I answer the interview questions I’ve been asking other authors for the last year. Here is my Interview With An Author: Tara Marlow (2023)
About me: Tara Marlow is an Australian author of suspense and women’s fiction. Tara was born in Sydney and spent twenty of her early adult years living in the United States. Tara ditched the corporate desk in 2011 to focus on photography. She emptied her nest in 2017 and travelled for three years working full time as a travel writer. Today, Tara lives in Tasmania, where she has pivoted her focus to fiction, writing about women overcoming seemingly insurmountable challenges as they reveal who they are and what they’re made of.
I hope you enjoy my interview!
1. Why do you write – and why did you decide to write a book?
This question for me is like asking why I breathe. I just write. I’ve always written, whether that was diary entries or short stories. Now, I write a broad range of things: blog posts, social media copy, novels, short stories, journal extries, personal essays.
I wrote my first book because it was a scene I needed to get out of my head. From there, it was eighteen hours of writing, but it still took nine rewrites to get the story out in a format that made sense. Now, I write because the stories continue popping into my head, whether it’s through dreams or something I see that inspires me.
2. What genres do you enjoy reading?
I love women’s fiction, chick lit, memoir, and suspense/thrillers. I will pick up a historical fiction on occasion. I am not a fan of fantasy or sci-fi at all, although J.D. Robb is the exception to the ‘sci-fi’ rule, only because it’s crime set around the 2060’s.
3. How long did it take you to write your first book from first word to publish? Given you’ve written multiple books, how long does it take you now to write and publish a book?
I began BENEATH THE SURFACE in 2016. I published it in 2021. I wrote a memoir about my Camino wander in during NaNoWriMo in 2019 but it was reworked into CAMINO WANDERING mid-2020, and published that at the end of 2020.
Normally I can write and publish a book in about 9-10 months, but 2023 was the Year of Setbacks, so it’s taken over a year to get THE HOUSESITTER drafted. As of December 2023, it’s still not published yet but I hope to early 2024.
4. What’s the most challenging part of being an author for you?
Self-editing/rewriting. I can draft a story quite easily. The stories pour out of me. But going back and reworking it, digging into the detail, that’s where the story becomes blurred, and I get lost in the weeds. That’s when the self-doubt kicks in. Imposter syndrome sits next to me during this part of the process.
5. What do you love the most about being an author?
Connecting with readers. I love hearing their feedback or opinions, especially when readers tell me the books resonated. Funnily enough too, I’ve been asked many times if I’m Aubrey, Pam or Georgina from CAMINO WANDERING. (To answer this question, I’m none of them specifically. I’m spiritual like Aubrey, creative like Georgina and logical like Pam – and I tend to swear like Pam at times too, especially when walking the Camino!)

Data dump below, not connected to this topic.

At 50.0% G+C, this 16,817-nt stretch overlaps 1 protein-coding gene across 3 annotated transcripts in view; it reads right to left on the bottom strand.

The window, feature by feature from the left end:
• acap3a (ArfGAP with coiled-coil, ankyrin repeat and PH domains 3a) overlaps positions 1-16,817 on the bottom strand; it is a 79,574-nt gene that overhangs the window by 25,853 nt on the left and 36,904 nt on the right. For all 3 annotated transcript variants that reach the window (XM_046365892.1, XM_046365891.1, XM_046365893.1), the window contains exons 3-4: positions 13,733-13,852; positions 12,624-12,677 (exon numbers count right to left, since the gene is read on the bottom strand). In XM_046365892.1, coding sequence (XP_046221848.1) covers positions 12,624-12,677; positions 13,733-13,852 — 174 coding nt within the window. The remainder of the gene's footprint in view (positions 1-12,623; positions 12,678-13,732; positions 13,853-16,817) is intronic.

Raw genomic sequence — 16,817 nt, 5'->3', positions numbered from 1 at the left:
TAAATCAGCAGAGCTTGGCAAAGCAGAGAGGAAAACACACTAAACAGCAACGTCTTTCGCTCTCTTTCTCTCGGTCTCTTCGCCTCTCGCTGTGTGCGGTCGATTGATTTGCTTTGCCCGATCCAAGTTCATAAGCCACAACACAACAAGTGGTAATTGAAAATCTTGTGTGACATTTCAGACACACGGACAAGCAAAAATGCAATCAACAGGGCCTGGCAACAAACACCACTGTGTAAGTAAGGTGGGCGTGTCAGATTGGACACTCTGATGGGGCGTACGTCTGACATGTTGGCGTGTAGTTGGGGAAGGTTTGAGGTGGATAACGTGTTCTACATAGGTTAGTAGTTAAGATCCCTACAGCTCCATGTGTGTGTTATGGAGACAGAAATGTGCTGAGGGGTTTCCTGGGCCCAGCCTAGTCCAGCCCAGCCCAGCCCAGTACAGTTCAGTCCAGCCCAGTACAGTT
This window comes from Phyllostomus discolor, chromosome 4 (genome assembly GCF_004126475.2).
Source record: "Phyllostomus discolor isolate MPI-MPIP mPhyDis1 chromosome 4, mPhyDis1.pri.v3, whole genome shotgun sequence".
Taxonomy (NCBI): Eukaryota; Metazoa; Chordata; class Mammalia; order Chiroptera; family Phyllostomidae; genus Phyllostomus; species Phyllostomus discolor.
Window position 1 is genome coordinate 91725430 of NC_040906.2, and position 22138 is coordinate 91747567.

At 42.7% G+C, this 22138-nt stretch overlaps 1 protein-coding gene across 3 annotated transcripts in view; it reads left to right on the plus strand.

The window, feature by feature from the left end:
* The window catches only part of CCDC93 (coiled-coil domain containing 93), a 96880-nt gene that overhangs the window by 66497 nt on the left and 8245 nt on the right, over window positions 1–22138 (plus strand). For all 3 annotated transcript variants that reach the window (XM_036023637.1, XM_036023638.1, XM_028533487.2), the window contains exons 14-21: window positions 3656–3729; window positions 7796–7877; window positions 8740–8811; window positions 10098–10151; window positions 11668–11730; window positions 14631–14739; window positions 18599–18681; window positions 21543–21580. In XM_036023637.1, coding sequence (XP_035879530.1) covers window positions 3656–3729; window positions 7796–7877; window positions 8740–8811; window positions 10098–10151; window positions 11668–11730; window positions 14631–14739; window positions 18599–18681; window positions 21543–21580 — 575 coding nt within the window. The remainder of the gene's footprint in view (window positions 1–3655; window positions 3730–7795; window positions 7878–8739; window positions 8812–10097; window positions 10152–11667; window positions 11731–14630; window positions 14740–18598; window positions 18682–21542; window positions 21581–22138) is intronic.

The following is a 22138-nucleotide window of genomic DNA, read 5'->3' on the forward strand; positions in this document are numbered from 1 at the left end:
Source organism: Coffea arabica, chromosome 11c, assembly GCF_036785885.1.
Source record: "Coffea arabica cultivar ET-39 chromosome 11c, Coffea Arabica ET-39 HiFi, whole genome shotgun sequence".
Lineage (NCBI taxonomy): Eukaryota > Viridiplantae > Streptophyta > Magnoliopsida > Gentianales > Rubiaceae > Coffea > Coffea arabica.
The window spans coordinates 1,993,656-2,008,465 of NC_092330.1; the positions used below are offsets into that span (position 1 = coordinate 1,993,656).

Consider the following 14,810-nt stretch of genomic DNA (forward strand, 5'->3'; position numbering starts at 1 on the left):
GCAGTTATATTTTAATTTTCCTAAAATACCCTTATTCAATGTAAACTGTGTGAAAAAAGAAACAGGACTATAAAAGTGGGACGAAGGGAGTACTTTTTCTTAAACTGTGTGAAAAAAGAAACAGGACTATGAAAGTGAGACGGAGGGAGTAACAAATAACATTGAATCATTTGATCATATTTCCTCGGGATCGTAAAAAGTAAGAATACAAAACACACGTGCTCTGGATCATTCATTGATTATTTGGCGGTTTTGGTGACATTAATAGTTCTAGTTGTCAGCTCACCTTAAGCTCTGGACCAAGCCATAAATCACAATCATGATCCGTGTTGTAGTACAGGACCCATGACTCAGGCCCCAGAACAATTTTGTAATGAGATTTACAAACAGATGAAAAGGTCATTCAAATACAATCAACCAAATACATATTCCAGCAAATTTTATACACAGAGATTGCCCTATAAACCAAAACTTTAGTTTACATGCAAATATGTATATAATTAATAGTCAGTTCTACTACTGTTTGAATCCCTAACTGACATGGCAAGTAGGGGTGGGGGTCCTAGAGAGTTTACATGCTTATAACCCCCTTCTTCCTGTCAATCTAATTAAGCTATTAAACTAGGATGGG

6. If you could give an aspiring author one piece of advice, what would it be?
Listen to your dreams – both the slumber type and the goal type. For the slumbering ones, they can give you some great writing prompts. For your actual dreams, if you want to be a writer, you will be. Go for it. Know there’s a lot of support out there.
7. What is the best line you feel you’ve written in your published work(s)?
I’m not sure I’ve written it yet. Sometimes though, when trying to find a quote for a social media post, I have found myself surprised by something I wrote that was profound or witty.
8. What’s the shortest time you’ve ever written a story?
Twenty minutes. I wrote a short story on the train, coming from a writing class in Sydney. Our homework was to write a short story – a modern twist on a fairytale. My award winning short-story, THE WOLF IN CENTRAL PARK, was that story.
9. What was the hardest lesson you learned in the writing process, and what did you take from that?
That I need an outline in order to make sense of a story. I tried ‘pantsing’ a storyline – once – and that novel ended up with nine rewrites! Even if it’s a rough outline, it’s enough to keep the storyline straight in my head.
10. What is the best book you’ve found on the writing process?
Another REALLY helpful book (series) is: The Emotion Thesaurus: A Writer’s Guide to Character Expression (Second Edition) (Writers Helping Writers Series)
11. Are you self-published, traditionally, or hybrid-published, and why did you take that publishing route? Would you choose that route for your next book?
I am a self-published author. (I wrote a blog post about my decisions to take this path – you can find it here.)
Being self-published was a deliberate decision, based on the book I was looking to publish at the time. But now I’ve published four books, I am no longer interested in another publishing path. But, I’ll be honest. I do not make a liveable wage. I actually know very few authors who do that, no matter what publishing path they take, and that’s a very sad fact indeed.
But I self-publishing because I like having control of my chosen career. I’ve heard so many stories, even from traditionally published authors, who stress about deadlines or have no control over book titles or even their book covers, not to mention the horror of changing storylines because some random editor didn’t like it on that particular day! My stories are a part of me. The characters stick with me. They become friends or enemies. To lose that would be like losing a part of myself.